Ruchir Agarwal, Ina Ganguli, Patrick Gaulé, and Geoff Smith
This paper studies the impact of U.S. immigration barriers on global knowledge production. We present four key findings. First, among Nobel Prize winners and Fields Medalists, migrants to the U.S. play a central role in the global knowledge network—representing 20-33% of the frontier knowledge producers. Second, using novel survey data and hand-curated life-histories of International Math Olympiad (IMO) medalists, we show that migrants to the U.S. are up to six times more productive than migrants to other countries—even after accounting for talent during one’s teenage years. Third, financing costs are a key factor preventing foreign talent from migrating abroad to pursue their dream careers, particularly for talent from developing countries. Fourth, certain ‘push’ incentives that reduce immigration barriers—by addressing financing constraints for top foreign talent—could increase the global scientific output of future cohorts by 42 percent. We concludeby discussing policy options for the U.S. and the global scientific community.
Past studies on the relationship between electricity consumption and temperature have primarily focused on individual countries. Many regions are understudied as a result of data constraint. This paper studies the relationship on a global scale, overcoming the data constraint by using grid-level night light and temperature data. Mostly generated by electricity and recorded by satellites, night light has a strong linear relationship with electricity consumption and is correlated with both its extensive and intensive margins. Using night light as a proxy for electricity consumption at the grid level, we find: (1) there is a U-shaped relationship between electricity consumption and temperature; (2) the critical point of temperature for minimum electricity consumption is around 14.6°C for the world and it is higher in urban and more industrial areas; and (3) the impact of temperature on electricity consumption is persistent. Sub-Saharan African countries, while facing a large electricity deficit already, are particularly vulnerable to climate change: a 1°C increase in temperature is estimated to increase their electricity demand by 6.7% on average.
International Monetary Fund. Office of Budget and Planning
On April 27, 2020, the Executive Board of the International Monetary Fund (IMF) approved the IMF’s administrative and capital budgets for financial year (FY) 2021, beginning May 1, 2020, and took note of indicative budgets for FY 2022–23.
International Monetary Fund. Middle East and Central Asia Dept.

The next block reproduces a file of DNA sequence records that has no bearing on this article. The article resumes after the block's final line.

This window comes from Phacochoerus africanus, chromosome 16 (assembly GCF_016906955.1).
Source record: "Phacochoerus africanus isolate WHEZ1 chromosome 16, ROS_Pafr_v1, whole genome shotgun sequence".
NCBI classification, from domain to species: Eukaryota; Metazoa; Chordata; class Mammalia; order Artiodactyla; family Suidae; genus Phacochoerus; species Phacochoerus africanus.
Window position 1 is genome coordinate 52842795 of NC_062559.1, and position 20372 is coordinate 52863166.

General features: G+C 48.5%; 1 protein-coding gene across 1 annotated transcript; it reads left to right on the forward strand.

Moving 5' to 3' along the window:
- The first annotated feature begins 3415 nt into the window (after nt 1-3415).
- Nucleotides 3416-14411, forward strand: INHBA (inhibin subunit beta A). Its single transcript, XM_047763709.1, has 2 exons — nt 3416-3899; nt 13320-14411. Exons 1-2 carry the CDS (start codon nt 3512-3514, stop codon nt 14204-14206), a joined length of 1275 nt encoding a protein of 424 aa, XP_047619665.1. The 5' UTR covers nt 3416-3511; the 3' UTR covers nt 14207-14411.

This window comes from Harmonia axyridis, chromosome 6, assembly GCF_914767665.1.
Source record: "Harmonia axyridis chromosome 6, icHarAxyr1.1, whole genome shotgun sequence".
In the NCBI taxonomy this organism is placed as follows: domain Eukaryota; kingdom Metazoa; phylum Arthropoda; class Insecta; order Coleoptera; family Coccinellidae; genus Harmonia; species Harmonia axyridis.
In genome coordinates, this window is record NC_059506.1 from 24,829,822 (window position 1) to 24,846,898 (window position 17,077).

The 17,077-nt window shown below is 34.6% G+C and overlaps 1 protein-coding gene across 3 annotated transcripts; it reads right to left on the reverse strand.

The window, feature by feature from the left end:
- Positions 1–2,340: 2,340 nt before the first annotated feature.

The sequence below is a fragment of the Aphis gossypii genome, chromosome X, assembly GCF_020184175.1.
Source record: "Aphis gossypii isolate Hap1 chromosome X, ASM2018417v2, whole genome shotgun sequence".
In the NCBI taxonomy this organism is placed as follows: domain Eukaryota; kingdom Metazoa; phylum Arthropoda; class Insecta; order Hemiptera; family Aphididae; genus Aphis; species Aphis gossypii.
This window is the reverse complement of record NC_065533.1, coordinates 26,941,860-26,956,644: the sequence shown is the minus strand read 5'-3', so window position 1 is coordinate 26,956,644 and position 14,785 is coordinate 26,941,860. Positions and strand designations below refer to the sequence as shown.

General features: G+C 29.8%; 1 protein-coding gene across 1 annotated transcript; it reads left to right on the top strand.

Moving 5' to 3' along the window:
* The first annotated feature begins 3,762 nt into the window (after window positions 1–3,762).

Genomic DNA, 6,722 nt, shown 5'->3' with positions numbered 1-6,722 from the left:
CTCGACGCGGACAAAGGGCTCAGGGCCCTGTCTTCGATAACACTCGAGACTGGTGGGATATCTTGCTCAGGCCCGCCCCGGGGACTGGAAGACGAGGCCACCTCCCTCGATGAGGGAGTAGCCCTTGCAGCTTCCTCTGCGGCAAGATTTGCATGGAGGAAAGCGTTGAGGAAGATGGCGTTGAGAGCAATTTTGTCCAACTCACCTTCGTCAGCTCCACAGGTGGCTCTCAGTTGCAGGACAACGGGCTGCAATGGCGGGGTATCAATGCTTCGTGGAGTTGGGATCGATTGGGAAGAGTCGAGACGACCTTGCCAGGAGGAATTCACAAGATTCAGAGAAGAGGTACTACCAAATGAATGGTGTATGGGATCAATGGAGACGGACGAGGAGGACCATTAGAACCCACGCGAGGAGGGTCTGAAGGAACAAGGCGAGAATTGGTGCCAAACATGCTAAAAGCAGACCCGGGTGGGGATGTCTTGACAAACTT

This Selected Issues paper explores policies to drive diversification for Saudi Arabia. Diversification is needed to create jobs for Saudis and to mitigate the impact of uncertainty in oil markets. Although the business climate should be improved, and remaining infrastructure gaps addressed, reforms need to go beyond these areas. Diversification in Saudi Arabia that creates jobs for nationals could be held back by the effects of relatively high wages and their impact on cost competitiveness. Creative solutions are needed to address the impact of high government wages and employment on competitiveness. Industrial policy could help overcome the incentives that encourage companies to focus on the nontradable sector, but should be handled carefully, keeping lessons from other countries’ experiences in mind. Export orientation and competition are crucial mechanisms to ensure discipline. Strengthening human capital to raise productivity and provide workers with the skills needed in the private sector will be essential to success.
International Monetary Fund. Asia and Pacific Dept
Asia is expected to grow by about 5½ percent this year, accounting for nearly two-thirds of global growth, and the region remains the world’s most dynamic by a considerable margin. But despite the strong outlook, policymakers must remain vigilant. While risks around the forecast are broadly balanced for now, they are skewed firmly to the downside over the medium term. Key risks include those of further market corrections—possibly triggered by inflation surprises and/or faster-than-expected monetary tightening in advanced economies—a shift toward protectionist policies, and an increase in geopolitical tensions.
Allan Dizioli, Mr. Jaime Guajardo, Mr. Vladimir Klyuev, Rui Mano, and Mr. Mehdi Raissi
After many years of rapid expansion, China’s growth is slowing to more sustainable levels and is rebalancing, with consumption becoming the main growth driver. This transition is likely to have negative effects on its trading partners in the near term. This paper studies the potential spillovers to the ASEAN-5 economies through trade, commodity prices, and financial markets. It finds that countries with closer trade linkages with China (Malaysia, Singapore, and Thailand) and net commodity exporters (Indonesia and Malaysia) would suffer the largest impact, with growth falling between 0.2 and 0.5 percentage points in response to a decline in China’s growth by 1 percentage point depending on the model used and the nature of the shock. The impact could be larger if China’s slowdown and rebalancing coincides with bouts of global financial volatility. There are also opportunities from China’s rebalancing, both in merchandise and services trade, and there is preliminary evidence that some ASEAN-5 economies are already benefiting from these trends.